The article is excellent, and it gives a good methodology for doing an approximate calibration. Since enlargers vary and dichro filters age, it may be quite worthwhile if you do much printing. An important part of this calibration is the introduction of neutral density to keep exposure times for the various contrast grades approximately the same. Most people just use the Ilford suggestions and go from there. But the Ilford suggestions do not include neutral density, so you have to adjust the exposure for every change in contrast. There are a set of suggestions from Kodak out there that do include neutral density. Many people like to make small adjustments in filtration (usually by changing the magenta) to get the contrast just right, but these small adjustments (up to a third of a grade) usually don't affect exposure that much. Finally, it should be noted that VC papers vary a lot, and a given filtration will not give the same contrast on two different kinds of paper. The differences can be enormous. The calibration technique assumes you print (at least mostly) on one kind of paper. If you switch papers, you can use the grades established for your favorite paper as a point of departure for the new paper, but it probably will not behave in quite the same way. Finally, nothing has been said about the correspondence between density ranges and paper grades. There are some differences between manufacturers here as well, despite some more or less standards. Here is a table from an old Kodak B/W Photographic Papers pamphlet (G-1, 9-71GX):
Grade Paper Log Exposure Range Negative Density Range
0 1.40 to 1.70 1.40 or higher
1 1.15 to 1.40 1.20 to 1.40
2 0.95 to 1.15 1.00 to 1.20
3 0.80 to 0.95 0.80 to 1.00
4 0.65 to 0.80 0.60 to 0.80
5 0.50 to 0.65 0.60 or lower
yes, worth it, very much so. you will be able to fine-tune contrast like a master printer. i typically adjust contrst to 1/8gradefor a fine-art pint made for sale. try it and enjoy the power!
Perhaps we should just look at the picture to assess it?
Originally Posted by nworth
You got a lot of good advice, I see nothing to contradict...
Your shot of the wheel in the garage, it looks like that might be a flat scene in the first place. If you could have known at the time to develop for approximately 12:30 minutes it would have helped this shot. Other scenes, in full sun, may print at Grade 2 with 9:45 minutes of development.
You develop the print for 1:00 minutes. I used to develop prints for 1:30 minutes, but lately I develop them for 3:00 minutes (Ilford Galerie in Dektol 1:2). Longer print developing will deepen the blacks.
The safelight test, as has been explained, is better if you print a photograph in the test. Then you see how degraded the highlights become if your safelights are not safe. The Kodak test was a still-life Siamese cat sculpture with polished silver pots and pans. When you see the shine next to the dull thud, it is convincing evidence that a little unsafe light is bad for prints.
As far as I am aware and have seen nothing that disproves it, dichroic filters do not fade! According to the latest times for D76 at 1-1 at 68Deg is the times you are using. Is your camera meter accurate? Is the film speed adjusted right?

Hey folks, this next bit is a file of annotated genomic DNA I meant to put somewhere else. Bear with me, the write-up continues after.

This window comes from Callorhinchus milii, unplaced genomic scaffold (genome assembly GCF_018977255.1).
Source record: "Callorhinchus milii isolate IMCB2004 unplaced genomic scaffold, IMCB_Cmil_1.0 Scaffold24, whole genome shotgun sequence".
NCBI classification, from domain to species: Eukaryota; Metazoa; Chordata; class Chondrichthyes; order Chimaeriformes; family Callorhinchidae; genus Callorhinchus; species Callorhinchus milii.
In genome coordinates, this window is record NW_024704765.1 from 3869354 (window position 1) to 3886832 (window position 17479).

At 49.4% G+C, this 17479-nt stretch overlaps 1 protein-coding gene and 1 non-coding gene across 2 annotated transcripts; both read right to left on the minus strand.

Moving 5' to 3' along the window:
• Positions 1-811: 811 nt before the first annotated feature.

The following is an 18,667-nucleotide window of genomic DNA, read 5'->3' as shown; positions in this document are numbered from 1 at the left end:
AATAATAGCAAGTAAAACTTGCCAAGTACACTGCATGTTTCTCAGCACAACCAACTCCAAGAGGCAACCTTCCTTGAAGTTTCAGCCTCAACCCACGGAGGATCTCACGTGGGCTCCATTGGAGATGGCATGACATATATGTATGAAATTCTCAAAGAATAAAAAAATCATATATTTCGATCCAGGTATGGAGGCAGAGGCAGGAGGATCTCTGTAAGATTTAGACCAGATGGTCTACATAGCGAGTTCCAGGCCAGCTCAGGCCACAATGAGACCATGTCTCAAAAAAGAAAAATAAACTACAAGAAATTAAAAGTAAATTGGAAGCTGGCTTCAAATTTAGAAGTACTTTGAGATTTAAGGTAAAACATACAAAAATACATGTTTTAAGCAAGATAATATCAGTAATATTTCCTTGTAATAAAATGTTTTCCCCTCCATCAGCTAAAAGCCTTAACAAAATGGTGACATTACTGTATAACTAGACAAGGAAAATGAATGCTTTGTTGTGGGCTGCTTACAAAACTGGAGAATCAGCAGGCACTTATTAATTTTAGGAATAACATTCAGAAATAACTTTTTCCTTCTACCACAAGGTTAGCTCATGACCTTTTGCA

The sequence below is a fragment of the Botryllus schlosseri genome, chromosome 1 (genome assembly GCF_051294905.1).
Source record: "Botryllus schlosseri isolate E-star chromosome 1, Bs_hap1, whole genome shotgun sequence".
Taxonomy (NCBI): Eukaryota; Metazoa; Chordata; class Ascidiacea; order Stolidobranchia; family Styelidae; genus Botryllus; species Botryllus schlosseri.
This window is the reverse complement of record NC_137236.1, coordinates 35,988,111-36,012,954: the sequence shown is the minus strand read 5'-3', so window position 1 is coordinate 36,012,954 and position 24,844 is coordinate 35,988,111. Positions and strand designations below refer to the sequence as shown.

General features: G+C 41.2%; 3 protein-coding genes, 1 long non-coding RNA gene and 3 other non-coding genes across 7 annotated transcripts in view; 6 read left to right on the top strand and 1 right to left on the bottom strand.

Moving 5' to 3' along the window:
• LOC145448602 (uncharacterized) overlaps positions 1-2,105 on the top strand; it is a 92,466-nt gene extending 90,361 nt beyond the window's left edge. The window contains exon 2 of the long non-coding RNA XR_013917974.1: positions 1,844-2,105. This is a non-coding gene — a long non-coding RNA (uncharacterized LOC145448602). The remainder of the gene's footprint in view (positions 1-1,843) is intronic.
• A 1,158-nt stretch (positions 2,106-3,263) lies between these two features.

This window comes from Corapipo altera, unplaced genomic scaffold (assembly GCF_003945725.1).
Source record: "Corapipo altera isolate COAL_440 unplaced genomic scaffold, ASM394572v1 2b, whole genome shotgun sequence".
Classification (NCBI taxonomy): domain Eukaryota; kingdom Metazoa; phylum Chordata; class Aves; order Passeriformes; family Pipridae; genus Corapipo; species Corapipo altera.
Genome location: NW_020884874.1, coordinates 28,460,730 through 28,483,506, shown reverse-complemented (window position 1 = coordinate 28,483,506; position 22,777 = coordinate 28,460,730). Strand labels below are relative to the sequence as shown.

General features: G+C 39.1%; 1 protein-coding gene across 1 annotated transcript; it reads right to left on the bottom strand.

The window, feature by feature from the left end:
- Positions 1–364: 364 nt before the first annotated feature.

Originally Posted by bvy
If you are not happy using Ilford Multigrade, change your paper to the Kentmere version. It is made by Ilford after a company buy-out a couple of years ago and it is at least 1 grade harder and at least twice as fast. (Also about 20% cheaper in UK too!) I gave up Ilford MG a long while back because of similar problems to yourself. with no filtration you are supposed to get Grade 2, I estimate comparing it against a non multigrade paper it is about 1 grade softer.
My own experience with this paper/developer combination is one of diminshing returns after the first minute. Still, I might experiment to see how the highlights are affected relative to the shadows after the first minute.
Originally Posted by Bill Burk
You mean the dichroic filters in the color head, I think. I'm talking about the multigrade filters that I'm holding under the lens. They could be fading or faded. One thing I didn't consider is that a dialed-in filtration and a physical filter give the same constrast but at different exposure times. Anyway, I'd like to get away from the filters altogether, which is why I thought the calibration would be worthwhile.
Originally Posted by BMbikerider
I have a new supply of paper arriving today. I'm going to test my safelight to make sure it's safe. Run some more tests...
If you are set on using a dichroic head then have a look at Ralph Lambrecht's site "Darkroom Magic". He very helpfully gives correction exposure factors when you need to change contrast grades. I have never found the Ilford or anyone else's dual filtration to give a constant exposure when changing grades although the exposure differences are relatively small over say half a grade say grade 2 to 2.5 but beyond this the exposure difference is enough to give a different print from the one you'll get if you stick to the same exposure
filter changes always require an exposure correction. it's un avoidable no matter what the filter manufacturer's claim may be.
Changing contrast grade without changing the midtone gray level is the whole idea behind dichroic head calibration and the Ilford filter set. I'm glad both methods work in my darkroom.
yes, but it's a promise no filter supplier has been able to keep yet, and the reason is obvious. first,which midtone gray is supposedly to staying constant?, and second, is that always the right tone the exposure is judged by?